Waking up HIV: Two compounds show great potential to rouse latent virus

July 30, 2015, UC Davis
HIV, the AIDS virus (yellow), infecting a human immune cell. Credit: Seth Pincus, Elizabeth Fischer and Austin Athman, National Institute of Allergy and Infectious Diseases, National Institutes of Health.

Highly active anti-retroviral therapy (HAART) has helped millions survive the human immunodeficiency virus (HIV). Unfortunately, HIV has a built-in survival mechanism, creating reservoirs of latent, inactive virus that are invisible to both HAART and the immune system.

But now, researchers at UC Davis have identified a compound that activates latent HIV, offering the tantalizing possibility that the virus can be flushed out of the silent reservoirs and fully cured. Even better, the compound (PEP005) is already approved by the FDA. The study was published in the journal PLOS Pathogens.

"We are excited to have identified an outstanding candidate for HIV reactivation and eradication that is already approved and is being used in patients," said lead author Satya Dandekar, who chairs the Department of Medical Microbiology and Immunology. "This molecule has great potential to advance into translational and clinical studies."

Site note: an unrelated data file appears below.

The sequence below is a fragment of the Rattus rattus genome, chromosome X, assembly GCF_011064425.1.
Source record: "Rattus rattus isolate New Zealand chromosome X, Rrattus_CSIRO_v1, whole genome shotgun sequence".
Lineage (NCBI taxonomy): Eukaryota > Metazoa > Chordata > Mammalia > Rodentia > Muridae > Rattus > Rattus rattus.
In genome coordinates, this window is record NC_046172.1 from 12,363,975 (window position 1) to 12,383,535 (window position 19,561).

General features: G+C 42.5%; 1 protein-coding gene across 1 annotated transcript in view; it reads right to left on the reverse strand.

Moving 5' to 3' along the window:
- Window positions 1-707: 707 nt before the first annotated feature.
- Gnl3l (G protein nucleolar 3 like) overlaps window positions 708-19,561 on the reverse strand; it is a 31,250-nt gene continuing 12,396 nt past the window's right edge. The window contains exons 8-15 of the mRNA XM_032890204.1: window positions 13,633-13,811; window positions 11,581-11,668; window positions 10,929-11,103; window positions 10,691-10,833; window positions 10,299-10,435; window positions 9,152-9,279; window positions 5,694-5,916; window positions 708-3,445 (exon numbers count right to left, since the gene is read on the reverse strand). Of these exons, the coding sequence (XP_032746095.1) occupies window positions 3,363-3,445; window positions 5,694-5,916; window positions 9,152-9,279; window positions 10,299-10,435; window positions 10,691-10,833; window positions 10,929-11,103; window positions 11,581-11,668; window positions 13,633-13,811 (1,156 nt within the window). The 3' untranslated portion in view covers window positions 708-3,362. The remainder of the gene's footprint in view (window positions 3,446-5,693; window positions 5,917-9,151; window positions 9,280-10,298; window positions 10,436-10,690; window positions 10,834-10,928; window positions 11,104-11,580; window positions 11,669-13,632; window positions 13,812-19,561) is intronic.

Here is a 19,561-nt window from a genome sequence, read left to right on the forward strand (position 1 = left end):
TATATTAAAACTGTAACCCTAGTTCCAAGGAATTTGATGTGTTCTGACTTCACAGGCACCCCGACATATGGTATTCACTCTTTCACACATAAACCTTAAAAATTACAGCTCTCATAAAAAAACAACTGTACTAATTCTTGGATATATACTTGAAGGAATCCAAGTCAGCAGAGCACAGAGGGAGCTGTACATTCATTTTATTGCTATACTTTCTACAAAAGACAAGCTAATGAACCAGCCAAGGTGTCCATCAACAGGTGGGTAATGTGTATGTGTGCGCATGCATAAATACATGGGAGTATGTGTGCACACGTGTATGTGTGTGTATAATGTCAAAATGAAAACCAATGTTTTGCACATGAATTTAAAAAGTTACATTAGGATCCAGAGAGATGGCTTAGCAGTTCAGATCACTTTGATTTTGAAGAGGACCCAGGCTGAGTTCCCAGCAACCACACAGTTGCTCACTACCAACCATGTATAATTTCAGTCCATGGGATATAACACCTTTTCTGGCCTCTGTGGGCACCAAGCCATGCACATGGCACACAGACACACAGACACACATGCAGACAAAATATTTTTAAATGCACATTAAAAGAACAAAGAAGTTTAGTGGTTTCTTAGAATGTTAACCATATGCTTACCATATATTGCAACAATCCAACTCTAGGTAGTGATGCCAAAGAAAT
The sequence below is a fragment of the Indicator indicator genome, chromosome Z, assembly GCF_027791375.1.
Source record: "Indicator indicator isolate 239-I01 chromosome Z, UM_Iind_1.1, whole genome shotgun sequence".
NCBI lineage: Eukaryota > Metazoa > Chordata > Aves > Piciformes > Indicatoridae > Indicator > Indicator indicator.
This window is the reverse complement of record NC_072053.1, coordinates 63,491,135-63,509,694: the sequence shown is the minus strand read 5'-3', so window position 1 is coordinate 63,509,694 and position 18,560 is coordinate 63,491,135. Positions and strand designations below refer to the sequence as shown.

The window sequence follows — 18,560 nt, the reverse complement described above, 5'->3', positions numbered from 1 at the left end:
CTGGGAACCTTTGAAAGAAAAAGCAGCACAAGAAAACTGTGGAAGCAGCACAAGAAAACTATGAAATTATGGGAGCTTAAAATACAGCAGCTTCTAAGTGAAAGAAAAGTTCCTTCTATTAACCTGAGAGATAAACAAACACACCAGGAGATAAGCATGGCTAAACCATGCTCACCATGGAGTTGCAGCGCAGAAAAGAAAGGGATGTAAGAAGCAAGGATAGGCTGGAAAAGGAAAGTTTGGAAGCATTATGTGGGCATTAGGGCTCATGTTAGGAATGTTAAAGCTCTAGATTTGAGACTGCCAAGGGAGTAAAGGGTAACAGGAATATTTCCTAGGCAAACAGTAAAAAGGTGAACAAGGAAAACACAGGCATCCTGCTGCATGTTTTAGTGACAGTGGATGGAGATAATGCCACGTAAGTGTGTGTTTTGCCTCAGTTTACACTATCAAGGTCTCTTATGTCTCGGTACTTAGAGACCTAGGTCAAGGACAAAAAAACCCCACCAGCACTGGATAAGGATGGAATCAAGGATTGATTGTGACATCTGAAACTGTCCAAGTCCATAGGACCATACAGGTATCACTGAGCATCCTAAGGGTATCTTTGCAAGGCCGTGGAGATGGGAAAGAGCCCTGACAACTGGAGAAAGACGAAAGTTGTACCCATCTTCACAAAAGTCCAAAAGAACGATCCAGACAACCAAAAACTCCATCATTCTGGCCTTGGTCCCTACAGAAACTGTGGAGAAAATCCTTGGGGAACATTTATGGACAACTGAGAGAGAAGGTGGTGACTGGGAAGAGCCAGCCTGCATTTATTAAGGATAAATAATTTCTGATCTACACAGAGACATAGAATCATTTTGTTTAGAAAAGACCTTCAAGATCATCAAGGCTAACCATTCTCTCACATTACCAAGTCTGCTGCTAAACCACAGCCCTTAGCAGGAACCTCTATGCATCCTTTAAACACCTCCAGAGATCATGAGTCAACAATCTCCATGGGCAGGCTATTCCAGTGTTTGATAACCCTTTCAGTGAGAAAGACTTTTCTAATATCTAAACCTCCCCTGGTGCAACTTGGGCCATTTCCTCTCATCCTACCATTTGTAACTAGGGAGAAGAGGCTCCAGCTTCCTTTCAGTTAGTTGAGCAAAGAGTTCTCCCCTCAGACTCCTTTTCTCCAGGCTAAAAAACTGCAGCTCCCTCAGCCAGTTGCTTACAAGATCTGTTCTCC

While HAART has been quite successful - reducing HIV infection in newborns, restoring patients' immune systems and lowering viral loads to virtually undetectable levels - these therapies cannot cure the disease alone. Once treatment is discontinued, pools of latent virus reactivate, and the infection comes roaring back. As a result, patients must remain on treatment indefinitely, posing the risk of long-term toxicity.

"We've made great progress, but at the end of the day you still have more than 30 million people walking around with HIV," said Dandekar. "Without drugs, the virus can come back at the same threat level for patients. Eradicating HIV is extremely critical."